White grease. Just did mine. I have used never seize, but I think white grease is better.

And I agree that there should be no gap in the foot pedal with the emergency off.
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Old 10-11-2017, 10:05 AM   #9
1937sedandelivery
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Default Re: 1937 Brake Pedal Adjustment

All good stuff.
Marshall, the Ford Reference Book V85 for 1937, pages 55-57, has a decent description of how to adjust the brakes. It doesn't include any info about the clevis adjustment, but the description implies (to me) that there should be no free play when the emergency brake is disengaged.
I recently restored my brakes to mechanical (someone hacked them to hydraulics) and they work great. I will now go check to ensure all the cotter pins are installed!
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Old 10-11-2017, 12:27 PM   #10
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Default Re: 1937 Brake Pedal Adjustment

Marshall, I use Blaster All Purpose Lubricant in the spray can with the tube on the nozzle. It is a liquid/oil lubricant with teflon. It's made by the same company that makes PB Blaster penetrating oil. I get mine at Pep Boys. My cables were so bad I disconnected both ends of the cables at the cross shaft and the backing plates so that I could get to the sections that run through the conduits. I don't use chassis grease or white grease because grease tends to attract the dirt and dust that happens under a car.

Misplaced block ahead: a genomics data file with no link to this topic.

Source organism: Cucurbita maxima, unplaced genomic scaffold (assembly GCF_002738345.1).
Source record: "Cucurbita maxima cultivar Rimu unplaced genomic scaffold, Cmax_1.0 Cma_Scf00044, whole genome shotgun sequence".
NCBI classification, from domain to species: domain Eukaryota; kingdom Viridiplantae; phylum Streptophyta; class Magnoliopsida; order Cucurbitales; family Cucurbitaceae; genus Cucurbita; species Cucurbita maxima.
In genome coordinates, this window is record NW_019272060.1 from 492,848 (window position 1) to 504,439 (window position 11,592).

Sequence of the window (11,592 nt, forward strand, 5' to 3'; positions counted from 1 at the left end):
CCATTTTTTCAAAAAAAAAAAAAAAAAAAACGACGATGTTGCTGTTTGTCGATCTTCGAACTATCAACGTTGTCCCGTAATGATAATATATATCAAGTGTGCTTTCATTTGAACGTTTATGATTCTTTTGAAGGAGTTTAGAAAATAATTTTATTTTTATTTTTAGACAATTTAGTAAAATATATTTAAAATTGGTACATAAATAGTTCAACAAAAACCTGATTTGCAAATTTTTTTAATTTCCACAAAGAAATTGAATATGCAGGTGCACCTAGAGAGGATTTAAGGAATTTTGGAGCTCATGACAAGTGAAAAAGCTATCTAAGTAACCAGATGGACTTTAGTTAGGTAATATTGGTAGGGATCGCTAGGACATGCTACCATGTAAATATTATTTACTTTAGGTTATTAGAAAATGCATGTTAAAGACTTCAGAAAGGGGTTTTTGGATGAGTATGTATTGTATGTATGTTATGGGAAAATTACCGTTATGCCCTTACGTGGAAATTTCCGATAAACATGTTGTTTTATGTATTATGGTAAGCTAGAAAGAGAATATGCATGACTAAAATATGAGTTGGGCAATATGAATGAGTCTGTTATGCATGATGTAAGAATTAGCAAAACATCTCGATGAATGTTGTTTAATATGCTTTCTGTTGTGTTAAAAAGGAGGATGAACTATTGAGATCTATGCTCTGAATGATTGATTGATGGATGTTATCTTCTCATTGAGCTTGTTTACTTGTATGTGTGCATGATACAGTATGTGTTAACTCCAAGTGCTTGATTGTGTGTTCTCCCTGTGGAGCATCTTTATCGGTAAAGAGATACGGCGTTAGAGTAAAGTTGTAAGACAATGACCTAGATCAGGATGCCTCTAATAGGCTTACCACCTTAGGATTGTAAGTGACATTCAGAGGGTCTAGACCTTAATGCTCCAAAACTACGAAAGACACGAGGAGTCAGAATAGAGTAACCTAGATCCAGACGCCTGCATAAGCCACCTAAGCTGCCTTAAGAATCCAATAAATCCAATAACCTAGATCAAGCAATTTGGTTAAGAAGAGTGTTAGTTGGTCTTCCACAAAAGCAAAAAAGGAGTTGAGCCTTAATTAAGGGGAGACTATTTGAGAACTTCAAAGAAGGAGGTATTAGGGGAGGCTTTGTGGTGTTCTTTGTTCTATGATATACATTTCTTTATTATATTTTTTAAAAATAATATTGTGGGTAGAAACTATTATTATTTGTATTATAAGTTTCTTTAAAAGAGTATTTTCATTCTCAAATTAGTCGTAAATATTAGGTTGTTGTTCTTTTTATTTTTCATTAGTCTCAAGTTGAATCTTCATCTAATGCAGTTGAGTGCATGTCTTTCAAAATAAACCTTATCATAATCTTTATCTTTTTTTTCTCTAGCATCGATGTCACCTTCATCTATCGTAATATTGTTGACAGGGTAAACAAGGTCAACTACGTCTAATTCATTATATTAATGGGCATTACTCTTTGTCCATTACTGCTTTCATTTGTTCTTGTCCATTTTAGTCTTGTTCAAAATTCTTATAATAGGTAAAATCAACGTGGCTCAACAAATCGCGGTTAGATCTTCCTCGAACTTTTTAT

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Old 10-11-2017, 01:55 PM   #11
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Default Re: 1937 Brake Pedal Adjustment

Marshall, Next time you look for a repair shop, consider driving west about 50 miles to Iowa City. Bob Shellady has a shop there, retired, but his son runs it. Bob is here on the FB known as Supereal. They do flatheads as well as modern, but of course not so many these days.
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Old 10-11-2017, 02:46 PM   #12
Marshall V. Daut
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Default Re: 1937 Brake Pedal Adjustment

Thanks for the lead, "ford38v8". My friend didn't inform me that he was taking his '37 Fordor to this particular shop to re-do his brakes, or I would have warned him to go somewhere else. I only found out after the fact when my friend asked me to fix the brakes properly. Other friends have been "taken" by this clip joint with lousy mechanics. I believe they charged my friend well over $1000 to do the brakes - and they wouldn't stop worth a tiddly-boo because some moron had hooked up springs the way a pre-1937 system was designed. No way would those shoes move properly. They weren't the correct springs and there weren't enough of them. Yet, the shop released the car to my friend as "repaired" and charged him a fortune, to boot! It was a rolling death trap. The forgotten cotter pin on the brake pedal was the final act of criminal stupidity.
Should my friend need servicing or repairs that I am not able to figure out, we'll follow your suggestion.
Marshall